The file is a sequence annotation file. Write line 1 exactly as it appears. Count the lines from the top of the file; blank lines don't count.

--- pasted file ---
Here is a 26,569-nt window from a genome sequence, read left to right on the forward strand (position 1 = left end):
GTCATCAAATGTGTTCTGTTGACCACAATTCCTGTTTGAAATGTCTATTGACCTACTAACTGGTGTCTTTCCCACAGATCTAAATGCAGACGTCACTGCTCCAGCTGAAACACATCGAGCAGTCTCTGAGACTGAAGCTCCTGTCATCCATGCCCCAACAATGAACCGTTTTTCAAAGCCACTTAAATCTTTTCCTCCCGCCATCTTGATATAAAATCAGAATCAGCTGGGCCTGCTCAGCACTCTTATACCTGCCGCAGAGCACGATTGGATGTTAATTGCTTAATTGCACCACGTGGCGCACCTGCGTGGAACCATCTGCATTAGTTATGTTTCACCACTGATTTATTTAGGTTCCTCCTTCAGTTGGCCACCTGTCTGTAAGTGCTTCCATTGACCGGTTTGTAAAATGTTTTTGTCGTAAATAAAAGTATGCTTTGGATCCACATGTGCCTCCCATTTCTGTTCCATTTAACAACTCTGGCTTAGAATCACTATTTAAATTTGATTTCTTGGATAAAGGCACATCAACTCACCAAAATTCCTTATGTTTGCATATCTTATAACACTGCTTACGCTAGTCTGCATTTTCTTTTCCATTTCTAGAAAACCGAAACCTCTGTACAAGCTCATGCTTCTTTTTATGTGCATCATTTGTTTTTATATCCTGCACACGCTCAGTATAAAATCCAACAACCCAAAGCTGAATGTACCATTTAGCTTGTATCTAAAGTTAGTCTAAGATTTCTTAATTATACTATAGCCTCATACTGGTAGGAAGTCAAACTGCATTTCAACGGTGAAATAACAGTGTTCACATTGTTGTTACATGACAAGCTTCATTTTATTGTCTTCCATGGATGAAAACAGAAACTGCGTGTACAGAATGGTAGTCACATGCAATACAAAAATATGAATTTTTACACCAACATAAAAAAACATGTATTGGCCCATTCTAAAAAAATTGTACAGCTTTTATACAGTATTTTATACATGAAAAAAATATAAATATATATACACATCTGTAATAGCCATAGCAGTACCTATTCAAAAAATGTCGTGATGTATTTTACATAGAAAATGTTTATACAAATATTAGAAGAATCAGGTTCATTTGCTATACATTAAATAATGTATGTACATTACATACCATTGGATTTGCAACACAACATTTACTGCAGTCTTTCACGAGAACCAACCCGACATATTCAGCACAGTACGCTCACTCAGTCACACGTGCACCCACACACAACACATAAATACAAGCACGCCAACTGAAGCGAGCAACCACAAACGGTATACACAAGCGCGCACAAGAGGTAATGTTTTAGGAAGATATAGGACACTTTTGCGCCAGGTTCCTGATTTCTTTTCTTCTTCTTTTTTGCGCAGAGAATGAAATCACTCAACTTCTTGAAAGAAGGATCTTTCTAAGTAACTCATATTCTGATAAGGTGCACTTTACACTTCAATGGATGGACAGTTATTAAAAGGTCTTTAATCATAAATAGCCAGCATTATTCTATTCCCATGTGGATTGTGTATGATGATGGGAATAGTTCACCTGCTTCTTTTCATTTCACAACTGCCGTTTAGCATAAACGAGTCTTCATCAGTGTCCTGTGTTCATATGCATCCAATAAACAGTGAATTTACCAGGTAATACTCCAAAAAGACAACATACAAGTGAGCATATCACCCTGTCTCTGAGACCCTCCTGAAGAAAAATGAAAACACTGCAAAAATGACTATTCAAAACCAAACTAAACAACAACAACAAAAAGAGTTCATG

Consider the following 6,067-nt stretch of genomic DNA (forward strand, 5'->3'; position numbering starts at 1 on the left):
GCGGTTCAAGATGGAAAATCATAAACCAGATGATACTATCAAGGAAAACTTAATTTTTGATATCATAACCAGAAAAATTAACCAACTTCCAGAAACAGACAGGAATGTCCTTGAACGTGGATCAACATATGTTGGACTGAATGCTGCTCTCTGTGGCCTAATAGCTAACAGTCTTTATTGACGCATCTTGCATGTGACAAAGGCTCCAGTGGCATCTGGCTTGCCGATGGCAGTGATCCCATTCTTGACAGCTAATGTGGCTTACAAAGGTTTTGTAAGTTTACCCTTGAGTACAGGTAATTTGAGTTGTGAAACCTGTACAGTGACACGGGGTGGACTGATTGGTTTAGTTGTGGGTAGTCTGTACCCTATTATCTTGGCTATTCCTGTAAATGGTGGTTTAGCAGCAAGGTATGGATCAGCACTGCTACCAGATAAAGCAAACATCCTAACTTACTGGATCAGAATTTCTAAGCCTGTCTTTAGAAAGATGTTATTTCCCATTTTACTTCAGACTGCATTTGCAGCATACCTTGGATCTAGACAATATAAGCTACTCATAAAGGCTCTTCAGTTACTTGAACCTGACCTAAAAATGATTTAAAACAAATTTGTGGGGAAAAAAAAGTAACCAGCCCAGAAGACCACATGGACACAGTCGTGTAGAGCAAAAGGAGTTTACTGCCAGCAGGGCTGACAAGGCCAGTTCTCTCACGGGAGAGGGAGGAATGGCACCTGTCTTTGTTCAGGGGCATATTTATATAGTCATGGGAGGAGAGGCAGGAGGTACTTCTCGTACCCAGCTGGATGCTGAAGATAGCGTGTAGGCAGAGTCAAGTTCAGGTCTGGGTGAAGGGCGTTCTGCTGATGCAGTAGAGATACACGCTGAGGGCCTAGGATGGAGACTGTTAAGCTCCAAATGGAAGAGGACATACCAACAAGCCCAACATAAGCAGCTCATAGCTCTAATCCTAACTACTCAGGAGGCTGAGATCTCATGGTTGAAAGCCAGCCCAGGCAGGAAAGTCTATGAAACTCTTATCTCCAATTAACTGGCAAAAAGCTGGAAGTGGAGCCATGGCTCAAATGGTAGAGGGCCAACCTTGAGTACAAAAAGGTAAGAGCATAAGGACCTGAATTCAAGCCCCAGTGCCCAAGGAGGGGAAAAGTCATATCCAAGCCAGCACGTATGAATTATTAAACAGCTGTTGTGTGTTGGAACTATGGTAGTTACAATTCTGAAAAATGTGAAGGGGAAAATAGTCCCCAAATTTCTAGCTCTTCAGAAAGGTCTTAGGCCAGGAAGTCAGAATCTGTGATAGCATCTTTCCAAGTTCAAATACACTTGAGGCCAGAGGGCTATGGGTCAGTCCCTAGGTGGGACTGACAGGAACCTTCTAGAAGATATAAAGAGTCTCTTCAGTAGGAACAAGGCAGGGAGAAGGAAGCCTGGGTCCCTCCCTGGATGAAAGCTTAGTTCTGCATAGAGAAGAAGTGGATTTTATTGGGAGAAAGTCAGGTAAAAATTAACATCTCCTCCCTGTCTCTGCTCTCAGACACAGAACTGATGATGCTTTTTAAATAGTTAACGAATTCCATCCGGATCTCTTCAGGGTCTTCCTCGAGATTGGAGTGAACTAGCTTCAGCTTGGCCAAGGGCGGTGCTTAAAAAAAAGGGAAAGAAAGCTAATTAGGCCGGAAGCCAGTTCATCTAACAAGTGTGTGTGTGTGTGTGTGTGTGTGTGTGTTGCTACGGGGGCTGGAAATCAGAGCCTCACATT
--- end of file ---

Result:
Here is a 26,569-nt window from a genome sequence, read left to right on the forward strand (position 1 = left end):